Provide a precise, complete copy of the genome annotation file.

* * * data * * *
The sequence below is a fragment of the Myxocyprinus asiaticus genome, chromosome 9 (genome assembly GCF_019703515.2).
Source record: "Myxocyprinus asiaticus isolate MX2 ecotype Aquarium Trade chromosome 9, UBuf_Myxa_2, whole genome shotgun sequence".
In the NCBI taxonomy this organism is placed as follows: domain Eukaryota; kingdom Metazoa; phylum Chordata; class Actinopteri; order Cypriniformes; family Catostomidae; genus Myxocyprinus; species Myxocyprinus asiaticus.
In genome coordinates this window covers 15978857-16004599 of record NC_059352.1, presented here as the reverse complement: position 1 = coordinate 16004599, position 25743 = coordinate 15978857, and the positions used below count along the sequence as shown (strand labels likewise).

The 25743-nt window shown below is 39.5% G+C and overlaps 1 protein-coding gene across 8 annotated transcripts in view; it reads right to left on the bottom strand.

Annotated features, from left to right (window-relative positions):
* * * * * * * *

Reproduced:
The sequence below is a fragment of the Myxocyprinus asiaticus genome, chromosome 9 (genome assembly GCF_019703515.2).
Source record: "Myxocyprinus asiaticus isolate MX2 ecotype Aquarium Trade chromosome 9, UBuf_Myxa_2, whole genome shotgun sequence".
In the NCBI taxonomy this organism is placed as follows: domain Eukaryota; kingdom Metazoa; phylum Chordata; class Actinopteri; order Cypriniformes; family Catostomidae; genus Myxocyprinus; species Myxocyprinus asiaticus.
In genome coordinates this window covers 15978857-16004599 of record NC_059352.1, presented here as the reverse complement: position 1 = coordinate 16004599, position 25743 = coordinate 15978857, and the positions used below count along the sequence as shown (strand labels likewise).

The 25743-nt window shown below is 39.5% G+C and overlaps 1 protein-coding gene across 8 annotated transcripts in view; it reads right to left on the bottom strand.

Annotated features, from left to right (window-relative positions):